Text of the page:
Pennsylvania Ban on Contributions from Gambling Industry Held Unconstitutional
A panel of the U.S. Court of Appeals for the Third Circuit recently upheld a district court ruling that struck down Pennsylvania’s ban on campaign contributions from those involved in the state’s gaming industry. As Election Law News first reported in 2018, the ban applied to “principals” and “key employees” of holders of and applicants for Pennsylvania gaming licenses.
The Third Circuit acknowledged that “a democratic government must make every effort to fight corruption, and the perception of it.” At the same time, it also affirmed the courts’ long-standing recognition that contributing to candidates is part of “[p]articipating in the election of our governmental representatives [that] is the essence of our democracy.” The court noted that Pennsylvania’s blanket ban on contributions from covered individuals in the gaming industry precluded them from “mak[ing] even symbolic expressions of support” through small contributions that pose no threat of corruption.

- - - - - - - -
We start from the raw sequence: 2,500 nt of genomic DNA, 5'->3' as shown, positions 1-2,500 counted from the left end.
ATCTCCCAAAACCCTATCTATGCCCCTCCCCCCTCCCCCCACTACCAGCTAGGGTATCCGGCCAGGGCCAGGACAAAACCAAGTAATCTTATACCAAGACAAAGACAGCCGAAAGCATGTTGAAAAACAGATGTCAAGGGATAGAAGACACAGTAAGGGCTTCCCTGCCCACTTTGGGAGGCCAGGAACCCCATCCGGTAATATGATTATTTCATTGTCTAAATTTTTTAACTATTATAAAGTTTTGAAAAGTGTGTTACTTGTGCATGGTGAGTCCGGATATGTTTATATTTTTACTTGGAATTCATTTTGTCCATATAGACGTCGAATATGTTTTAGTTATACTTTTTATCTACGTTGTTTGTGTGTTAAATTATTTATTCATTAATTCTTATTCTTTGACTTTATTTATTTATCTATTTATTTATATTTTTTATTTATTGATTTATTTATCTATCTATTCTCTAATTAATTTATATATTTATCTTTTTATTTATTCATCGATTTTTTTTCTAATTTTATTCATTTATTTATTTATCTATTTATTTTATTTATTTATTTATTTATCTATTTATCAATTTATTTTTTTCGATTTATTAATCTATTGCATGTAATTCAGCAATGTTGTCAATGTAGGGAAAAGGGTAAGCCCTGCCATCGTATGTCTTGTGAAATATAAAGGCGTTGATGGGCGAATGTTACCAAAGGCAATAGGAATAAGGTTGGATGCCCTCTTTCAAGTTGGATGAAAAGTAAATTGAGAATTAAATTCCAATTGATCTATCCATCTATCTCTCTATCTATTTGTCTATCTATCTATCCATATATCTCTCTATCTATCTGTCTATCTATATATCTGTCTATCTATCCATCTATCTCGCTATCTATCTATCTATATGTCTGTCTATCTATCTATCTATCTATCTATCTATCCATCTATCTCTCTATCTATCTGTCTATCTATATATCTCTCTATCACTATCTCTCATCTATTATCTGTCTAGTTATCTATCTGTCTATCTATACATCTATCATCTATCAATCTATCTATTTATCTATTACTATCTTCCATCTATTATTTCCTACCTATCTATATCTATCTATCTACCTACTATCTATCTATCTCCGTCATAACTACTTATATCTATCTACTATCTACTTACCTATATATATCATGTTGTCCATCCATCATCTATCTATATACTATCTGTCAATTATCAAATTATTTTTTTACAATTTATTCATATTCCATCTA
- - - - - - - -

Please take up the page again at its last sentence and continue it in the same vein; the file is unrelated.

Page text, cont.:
The court also found Pennsylvania’s law to be an anomaly. Among the 26 states that have some form of legalized gambling outside of tribal casinos, Pennsylvania was the only state that imposed a blanket ban on contributions from those with an interest in the gaming industry. Like the district court, the Third Circuit found that Pennsylvania had failed to provide sufficient evidence to demonstrate that its law was “closely drawn” to address the state’s concerns about corruption.
Additional contribution restrictions at the federal, state, and local levels are common for certain industries, lobbyists and their principals, and government contractors. If you have any questions about whether you are subject to any of these enhanced contribution restrictions, please consult Wiley’s Election Law Practice.